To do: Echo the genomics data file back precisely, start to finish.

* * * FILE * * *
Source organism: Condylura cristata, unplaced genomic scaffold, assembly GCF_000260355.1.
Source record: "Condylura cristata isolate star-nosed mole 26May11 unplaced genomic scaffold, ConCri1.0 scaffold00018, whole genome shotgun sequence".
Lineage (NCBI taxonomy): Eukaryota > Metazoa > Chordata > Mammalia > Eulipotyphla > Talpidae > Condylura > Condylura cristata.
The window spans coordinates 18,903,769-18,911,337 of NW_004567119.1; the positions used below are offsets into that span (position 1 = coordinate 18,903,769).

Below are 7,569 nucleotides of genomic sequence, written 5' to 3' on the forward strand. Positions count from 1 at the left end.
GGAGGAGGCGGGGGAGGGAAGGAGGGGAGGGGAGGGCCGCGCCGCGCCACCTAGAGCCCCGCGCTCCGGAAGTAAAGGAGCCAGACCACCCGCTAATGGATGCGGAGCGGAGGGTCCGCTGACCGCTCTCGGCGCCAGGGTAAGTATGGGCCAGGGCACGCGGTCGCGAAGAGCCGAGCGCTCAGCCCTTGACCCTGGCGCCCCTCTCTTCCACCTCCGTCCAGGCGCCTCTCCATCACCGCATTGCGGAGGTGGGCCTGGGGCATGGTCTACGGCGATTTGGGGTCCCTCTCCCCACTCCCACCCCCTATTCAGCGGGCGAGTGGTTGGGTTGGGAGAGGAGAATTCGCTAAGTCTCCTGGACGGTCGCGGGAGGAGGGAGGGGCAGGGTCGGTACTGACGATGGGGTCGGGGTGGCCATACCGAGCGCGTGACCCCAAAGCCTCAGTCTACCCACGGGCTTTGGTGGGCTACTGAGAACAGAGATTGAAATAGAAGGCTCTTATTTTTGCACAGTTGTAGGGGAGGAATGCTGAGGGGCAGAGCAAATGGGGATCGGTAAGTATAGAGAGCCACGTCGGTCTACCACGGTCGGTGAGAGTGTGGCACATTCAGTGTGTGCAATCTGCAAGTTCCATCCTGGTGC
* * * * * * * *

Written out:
Source organism: Condylura cristata, unplaced genomic scaffold, assembly GCF_000260355.1.
Source record: "Condylura cristata isolate star-nosed mole 26May11 unplaced genomic scaffold, ConCri1.0 scaffold00018, whole genome shotgun sequence".
Lineage (NCBI taxonomy): Eukaryota > Metazoa > Chordata > Mammalia > Eulipotyphla > Talpidae > Condylura > Condylura cristata.
The window spans coordinates 18,903,769-18,911,337 of NW_004567119.1; the positions used below are offsets into that span (position 1 = coordinate 18,903,769).

Below are 7,569 nucleotides of genomic sequence, written 5' to 3' on the forward strand. Positions count from 1 at the left end.
GGAGGAGGCGGGGGAGGGAAGGAGGGGAGGGGAGGGCCGCGCCGCGCCACCTAGAGCCCCGCGCTCCGGAAGTAAAGGAGCCAGACCACCCGCTAATGGATGCGGAGCGGAGGGTCCGCTGACCGCTCTCGGCGCCAGGGTAAGTATGGGCCAGGGCACGCGGTCGCGAAGAGCCGAGCGCTCAGCCCTTGACCCTGGCGCCCCTCTCTTCCACCTCCGTCCAGGCGCCTCTCCATCACCGCATTGCGGAGGTGGGCCTGGGGCATGGTCTACGGCGATTTGGGGTCCCTCTCCCCACTCCCACCCCCTATTCAGCGGGCGAGTGGTTGGGTTGGGAGAGGAGAATTCGCTAAGTCTCCTGGACGGTCGCGGGAGGAGGGAGGGGCAGGGTCGGTACTGACGATGGGGTCGGGGTGGCCATACCGAGCGCGTGACCCCAAAGCCTCAGTCTACCCACGGGCTTTGGTGGGCTACTGAGAACAGAGATTGAAATAGAAGGCTCTTATTTTTGCACAGTTGTAGGGGAGGAATGCTGAGGGGCAGAGCAAATGGGGATCGGTAAGTATAGAGAGCCACGTCGGTCTACCACGGTCGGTGAGAGTGTGGCACATTCAGTGTGTGCAATCTGCAAGTTCCATCCTGGTGC